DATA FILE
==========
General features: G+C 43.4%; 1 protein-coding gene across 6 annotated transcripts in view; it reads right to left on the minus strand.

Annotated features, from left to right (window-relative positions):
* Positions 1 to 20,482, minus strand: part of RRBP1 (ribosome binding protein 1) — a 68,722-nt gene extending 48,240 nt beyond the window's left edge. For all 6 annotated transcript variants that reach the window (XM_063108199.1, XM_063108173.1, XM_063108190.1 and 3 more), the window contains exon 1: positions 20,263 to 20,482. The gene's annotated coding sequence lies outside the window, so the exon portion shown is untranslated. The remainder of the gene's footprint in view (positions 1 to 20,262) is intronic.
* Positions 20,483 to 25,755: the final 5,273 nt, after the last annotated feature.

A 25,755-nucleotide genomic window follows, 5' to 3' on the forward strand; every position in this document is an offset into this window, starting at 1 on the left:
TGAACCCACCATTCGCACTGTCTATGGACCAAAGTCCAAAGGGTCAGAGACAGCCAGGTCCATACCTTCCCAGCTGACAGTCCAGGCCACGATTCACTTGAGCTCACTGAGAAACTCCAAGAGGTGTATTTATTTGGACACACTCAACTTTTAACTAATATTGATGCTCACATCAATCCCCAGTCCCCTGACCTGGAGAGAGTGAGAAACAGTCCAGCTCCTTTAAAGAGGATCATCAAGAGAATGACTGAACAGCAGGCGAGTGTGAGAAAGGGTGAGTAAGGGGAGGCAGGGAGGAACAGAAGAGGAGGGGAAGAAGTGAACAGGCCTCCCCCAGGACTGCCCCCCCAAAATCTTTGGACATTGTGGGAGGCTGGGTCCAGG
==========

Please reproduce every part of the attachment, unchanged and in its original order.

General features: G+C 43.4%; 1 protein-coding gene across 6 annotated transcripts in view; it reads right to left on the minus strand.

Annotated features, from left to right (window-relative positions):
* Positions 1 to 20,482, minus strand: part of RRBP1 (ribosome binding protein 1) — a 68,722-nt gene extending 48,240 nt beyond the window's left edge. For all 6 annotated transcript variants that reach the window (XM_063108199.1, XM_063108173.1, XM_063108190.1 and 3 more), the window contains exon 1: positions 20,263 to 20,482. The gene's annotated coding sequence lies outside the window, so the exon portion shown is untranslated. The remainder of the gene's footprint in view (positions 1 to 20,262) is intronic.
* Positions 20,483 to 25,755: the final 5,273 nt, after the last annotated feature.

A 25,755-nucleotide genomic window follows, 5' to 3' on the forward strand; every position in this document is an offset into this window, starting at 1 on the left:
TGAACCCACCATTCGCACTGTCTATGGACCAAAGTCCAAAGGGTCAGAGACAGCCAGGTCCATACCTTCCCAGCTGACAGTCCAGGCCACGATTCACTTGAGCTCACTGAGAAACTCCAAGAGGTGTATTTATTTGGACACACTCAACTTTTAACTAATATTGATGCTCACATCAATCCCCAGTCCCCTGACCTGGAGAGAGTGAGAAACAGTCCAGCTCCTTTAAAGAGGATCATCAAGAGAATGACTGAACAGCAGGCGAGTGTGAGAAAGGGTGAGTAAGGGGAGGCAGGGAGGAACAGAAGAGGAGGGGAAGAAGTGAACAGGCCTCCCCCAGGACTGCCCCCCCAAAATCTTTGGACATTGTGGGAGGCTGGGTCCAGG